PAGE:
In Like Flint (1967)
Directed by Gordon Douglas, Robert ‘Buzz’ Henry, James Coburn
Written by Hal Fimberg
Produced by Saul David, Martin Fink
Starring James Coburn, Lee J. Cobb, Jean Hale, Andrew Duggan, Steve Ihnat, Anna Lee, Hanna Landy, Totty Ames, Thomas Hasson, Yvonne Craig, Mary Michael, Diane Bond, Jacqueline Ray, Herb Edelman, Robert ‘Buzz’ Henry, Henry Wills, Mary Meade
Never one to squander singular success, David sped this sequel to Our Man Flint into production to extend his property’s lucre a year later, penned again by Fimberg with the same gratifying balance of action and comedy. Ruggedly rangy Coburn returns as enlightened, polymathic, coolly charismatic superspy Derek Flint, who braves federal soldiers, KGB agents, hostile environments and gorgeous ladies at a security complex of intelligence agency ZOWIE, on rooftops in Moscow, amid the rampant forestry and cascades of the Virgin Islands, in a cryogenic chamber, and aboard a space capsule in sublunary orbit to oppose a nefarious general (Ihnat), his presidential impostor (Duggan) and a cabal of distaff industrialists (Hale, Lee, Landy, Ames) plotting an artistic agendum to effectuate global female supremacy. One-liners, sight gags and gadgetry galore make this spy spoof a pinch more risible than its predecessor, dryly played with prowess by a game cast, and especially toothily indefatigable Coburn and Cobb as ZOWIE‘s defamed, bumblingly lovable chief. Directorial journeyman Douglas helmed this affair with deft disinterest; consequentially, Coburn and co-star/second unit director/stunt arranger/stuntman ‘Buzz’ Henry directed and performed plenty of its most exciting shots. This movie fits the bill for purely amusing adventure, but sends up institutional rigidity, women’s liberation and the Cold War with far more dash and wit than that observed in most cinematic satires. Third- and fourth-wave feminists are likely to loathe Flint and his second outing without grasping that Fimberg was poking fun at both sides in their endless war of the sexes.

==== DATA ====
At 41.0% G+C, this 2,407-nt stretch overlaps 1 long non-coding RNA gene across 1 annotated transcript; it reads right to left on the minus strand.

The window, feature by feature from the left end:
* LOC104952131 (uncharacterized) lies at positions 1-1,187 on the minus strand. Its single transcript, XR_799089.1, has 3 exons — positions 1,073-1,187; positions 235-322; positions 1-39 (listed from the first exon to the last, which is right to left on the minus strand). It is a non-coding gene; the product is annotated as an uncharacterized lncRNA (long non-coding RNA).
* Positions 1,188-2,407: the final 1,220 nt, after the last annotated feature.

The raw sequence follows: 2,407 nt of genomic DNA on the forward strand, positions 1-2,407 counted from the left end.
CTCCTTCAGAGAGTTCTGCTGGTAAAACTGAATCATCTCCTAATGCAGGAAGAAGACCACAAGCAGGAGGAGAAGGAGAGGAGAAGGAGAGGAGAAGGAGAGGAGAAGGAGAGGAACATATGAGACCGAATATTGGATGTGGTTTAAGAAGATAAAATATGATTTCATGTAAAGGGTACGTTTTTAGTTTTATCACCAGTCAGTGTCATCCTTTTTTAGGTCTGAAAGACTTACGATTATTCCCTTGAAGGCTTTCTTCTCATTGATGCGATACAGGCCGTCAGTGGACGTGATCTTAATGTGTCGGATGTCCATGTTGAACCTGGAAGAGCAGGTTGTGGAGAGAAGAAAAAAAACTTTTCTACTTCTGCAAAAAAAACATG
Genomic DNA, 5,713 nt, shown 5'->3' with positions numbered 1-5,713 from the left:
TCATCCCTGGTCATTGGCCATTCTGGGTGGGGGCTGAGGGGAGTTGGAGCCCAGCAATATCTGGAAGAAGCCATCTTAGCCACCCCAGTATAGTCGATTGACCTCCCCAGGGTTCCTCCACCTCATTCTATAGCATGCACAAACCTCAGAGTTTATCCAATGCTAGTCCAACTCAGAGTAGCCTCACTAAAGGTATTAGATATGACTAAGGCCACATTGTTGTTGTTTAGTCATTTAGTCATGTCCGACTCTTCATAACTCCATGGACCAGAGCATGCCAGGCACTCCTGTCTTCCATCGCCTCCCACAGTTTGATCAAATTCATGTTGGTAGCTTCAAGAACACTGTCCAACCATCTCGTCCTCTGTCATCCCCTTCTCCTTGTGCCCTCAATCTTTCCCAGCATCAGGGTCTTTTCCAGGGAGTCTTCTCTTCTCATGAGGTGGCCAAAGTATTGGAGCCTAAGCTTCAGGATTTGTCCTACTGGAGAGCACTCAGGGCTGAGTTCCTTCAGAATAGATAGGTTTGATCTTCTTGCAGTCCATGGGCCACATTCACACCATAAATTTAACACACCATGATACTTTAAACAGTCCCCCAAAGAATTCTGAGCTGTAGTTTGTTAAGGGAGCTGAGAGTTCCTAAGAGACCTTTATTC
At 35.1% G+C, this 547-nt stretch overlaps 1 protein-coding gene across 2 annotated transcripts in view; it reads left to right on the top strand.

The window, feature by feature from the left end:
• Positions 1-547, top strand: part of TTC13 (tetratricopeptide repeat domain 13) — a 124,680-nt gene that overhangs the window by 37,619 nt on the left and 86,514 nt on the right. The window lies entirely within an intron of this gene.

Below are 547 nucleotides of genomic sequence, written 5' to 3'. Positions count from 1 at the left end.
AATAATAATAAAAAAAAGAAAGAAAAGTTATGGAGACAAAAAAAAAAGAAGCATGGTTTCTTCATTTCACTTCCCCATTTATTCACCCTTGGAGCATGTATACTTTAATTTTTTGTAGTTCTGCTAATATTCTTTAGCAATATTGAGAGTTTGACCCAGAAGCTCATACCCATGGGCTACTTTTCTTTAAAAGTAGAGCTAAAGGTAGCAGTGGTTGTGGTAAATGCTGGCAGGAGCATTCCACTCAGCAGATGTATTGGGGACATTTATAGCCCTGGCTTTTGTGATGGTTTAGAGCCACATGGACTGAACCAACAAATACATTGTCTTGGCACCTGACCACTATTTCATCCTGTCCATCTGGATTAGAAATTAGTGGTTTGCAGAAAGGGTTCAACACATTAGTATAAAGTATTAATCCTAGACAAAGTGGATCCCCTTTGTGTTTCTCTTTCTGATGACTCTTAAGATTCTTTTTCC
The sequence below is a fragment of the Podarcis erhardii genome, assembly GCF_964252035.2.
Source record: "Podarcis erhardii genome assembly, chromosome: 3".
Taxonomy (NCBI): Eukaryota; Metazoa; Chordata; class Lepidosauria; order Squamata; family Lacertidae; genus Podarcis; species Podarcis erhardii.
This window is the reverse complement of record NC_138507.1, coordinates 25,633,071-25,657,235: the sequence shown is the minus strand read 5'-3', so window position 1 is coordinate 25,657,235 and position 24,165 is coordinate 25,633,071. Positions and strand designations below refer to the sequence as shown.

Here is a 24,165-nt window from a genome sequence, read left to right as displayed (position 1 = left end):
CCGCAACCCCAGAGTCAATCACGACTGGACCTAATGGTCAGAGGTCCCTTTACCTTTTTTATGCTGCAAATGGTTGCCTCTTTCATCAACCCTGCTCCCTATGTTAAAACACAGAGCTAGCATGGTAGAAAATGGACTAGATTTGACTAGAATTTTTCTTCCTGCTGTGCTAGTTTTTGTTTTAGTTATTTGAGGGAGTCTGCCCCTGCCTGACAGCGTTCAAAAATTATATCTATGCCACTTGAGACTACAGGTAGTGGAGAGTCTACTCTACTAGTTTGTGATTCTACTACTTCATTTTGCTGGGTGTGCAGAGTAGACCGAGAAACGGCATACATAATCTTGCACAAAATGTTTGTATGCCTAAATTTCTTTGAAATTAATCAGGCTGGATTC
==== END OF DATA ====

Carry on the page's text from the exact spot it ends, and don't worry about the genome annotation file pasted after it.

Recommended for a double feature paired with Our Man Flint, Casino Royale or Batman: The Movie.
In Like Flint (1967)